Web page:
Nevertheless, the path towards innovation is paved with great intentions but littered with poorly designed products. All business leaders would love to have the benefits of innovation but if they are not willing to pay the price then innovation is impossible. There is a steep price to pay for change. The first thing that has to be done is to develop the correct mindset that in turn would force the managers to take the road less travelled.
The next major step towards innovation is the need for a courageous and visionary leader able to enforce a culture of innovation within the company (Tidd & Bessant, 2009, p.100).
It is also important not to look the impact of an appropriate organisation design, because without it, creativity, learning, and interaction will never happen and these are key ingredients to innovation (Tidd & Bessant, 2009, p.100). In addition, corporate leaders and business managers must be able to identify key personnel that can be resource persons or delegate authorities who can rally a team to generate ideas and implement the same (Tidd & Bessant, 2009, p.100).
Furthermore, the work done towards innovation must not be sporadic, it must be continuous. This mindset can only be achieved if there is an appropriate climate that will support this kind of behaviour (Tidd & Bessant, 2009, p.100). Finally, the group must not only focus on the needs of the organisation but more importantly the needs of the customers.
If a manager will incorporate all the strategic management principles discussed earlier regarding the need for continuous improvement, integration and innovation, the end result is a system called Concurrent Engineering. In a traditional manufacturing scheme, managers adopt an assembly line approach where the designers are the first to make the first move then they pass on what they have completed to the manufacturing engineers.
Designers create a prototype and when it is approved the factory mass-produces the product. The marketing people are then tasked to sell the said product. It is a serial development process wherein “…people from different departments work one after the other on successive phases of development” (Stark, 1998).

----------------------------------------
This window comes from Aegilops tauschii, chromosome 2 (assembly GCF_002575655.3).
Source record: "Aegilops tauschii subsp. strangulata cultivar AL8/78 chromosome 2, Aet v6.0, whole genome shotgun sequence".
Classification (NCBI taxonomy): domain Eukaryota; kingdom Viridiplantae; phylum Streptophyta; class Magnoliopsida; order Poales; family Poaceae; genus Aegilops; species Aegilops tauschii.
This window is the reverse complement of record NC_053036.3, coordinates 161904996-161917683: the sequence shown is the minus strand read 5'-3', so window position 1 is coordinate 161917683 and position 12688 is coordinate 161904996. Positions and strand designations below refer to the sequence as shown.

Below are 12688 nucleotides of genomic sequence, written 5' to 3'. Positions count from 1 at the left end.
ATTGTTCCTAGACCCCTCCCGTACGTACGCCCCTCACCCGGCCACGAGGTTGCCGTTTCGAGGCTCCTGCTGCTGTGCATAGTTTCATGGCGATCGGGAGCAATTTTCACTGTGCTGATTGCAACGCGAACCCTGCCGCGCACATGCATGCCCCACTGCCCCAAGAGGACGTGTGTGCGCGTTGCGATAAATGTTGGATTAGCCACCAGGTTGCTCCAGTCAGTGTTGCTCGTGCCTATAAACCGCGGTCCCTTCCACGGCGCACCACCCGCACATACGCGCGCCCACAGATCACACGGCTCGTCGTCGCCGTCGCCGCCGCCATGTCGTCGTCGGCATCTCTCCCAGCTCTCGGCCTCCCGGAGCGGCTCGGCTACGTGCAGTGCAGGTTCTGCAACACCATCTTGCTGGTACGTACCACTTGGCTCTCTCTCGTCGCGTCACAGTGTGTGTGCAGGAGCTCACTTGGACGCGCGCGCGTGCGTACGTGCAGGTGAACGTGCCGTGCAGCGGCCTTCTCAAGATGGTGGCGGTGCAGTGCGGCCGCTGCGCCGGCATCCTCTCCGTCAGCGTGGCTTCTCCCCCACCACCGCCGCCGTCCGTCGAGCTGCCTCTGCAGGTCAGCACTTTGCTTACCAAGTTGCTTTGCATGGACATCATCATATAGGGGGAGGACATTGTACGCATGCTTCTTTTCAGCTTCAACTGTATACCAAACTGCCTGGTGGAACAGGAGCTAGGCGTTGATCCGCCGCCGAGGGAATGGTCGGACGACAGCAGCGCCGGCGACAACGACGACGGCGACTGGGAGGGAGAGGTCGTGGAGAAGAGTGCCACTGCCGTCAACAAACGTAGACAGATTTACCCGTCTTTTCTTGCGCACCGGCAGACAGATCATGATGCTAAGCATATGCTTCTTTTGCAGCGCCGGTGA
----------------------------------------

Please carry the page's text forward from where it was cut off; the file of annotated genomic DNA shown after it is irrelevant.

The finished product reaches the target market and in many instances the product is returned for defects or the product is judge to be of poor design even before it comes out of the factory. In other words it takes a long time before managers and designers are aware of the problem.
Concurrent engineering enables business leaders to see a prototype at the earliest possible date and the designers are able to receive the needed feedback without delay. The customers are not the only people that can spot potential problems. Designers from other departments can provide feedback.
Members of the marketing department can inform the designers that there is a problem when it comes to the overall design. Other stakeholders can identify problematic issues when it comes to storage, packaging etc. Therefore, a full production cycle is not wasted from design, to prototype, manufacturing and marketing.
Companies can react in two different ways when it comes to an economic recession. Business leaders can outsource or build factories where labour is cheap. But for those who cannot afford to move their operations overseas and find it impractical to outsource, then there is no other option but to adapt continuous improvement strategies that would result in higher levels of integration.
In order to succeed in a globalised economy it is also imperative not only to seek improvement and integration, it is also crucial to produce innovative products and services. Combining all of these principles a workable model can be produced such as Concurrent Engineering.
Apolloni, B. (2007). Knowledge-based Intelligent Information and Engineering Systems. UK: Springer.
Hyer, N. & U. Wemmberlov. (1984). Group Technology and Productivity. Web.
Leibold, M., Probst, G. & Gibbert, M. (2005). Strategic Management in the Knowledge Economy: New Approaches and Business Applications. New York: Publicis Corporate Publishing.
Seebode, D. & G. Harkin. (2009). Radical Innovations at Philips Lighting. Web.
Stark, J. (1998). A few words about Concurrent Engineering. Web.
Tidd, J. & J. Bessant. (2009). Managing Innovation, Integrating Technological, Market & Organizational. New Jersey: John Wiley & Sons.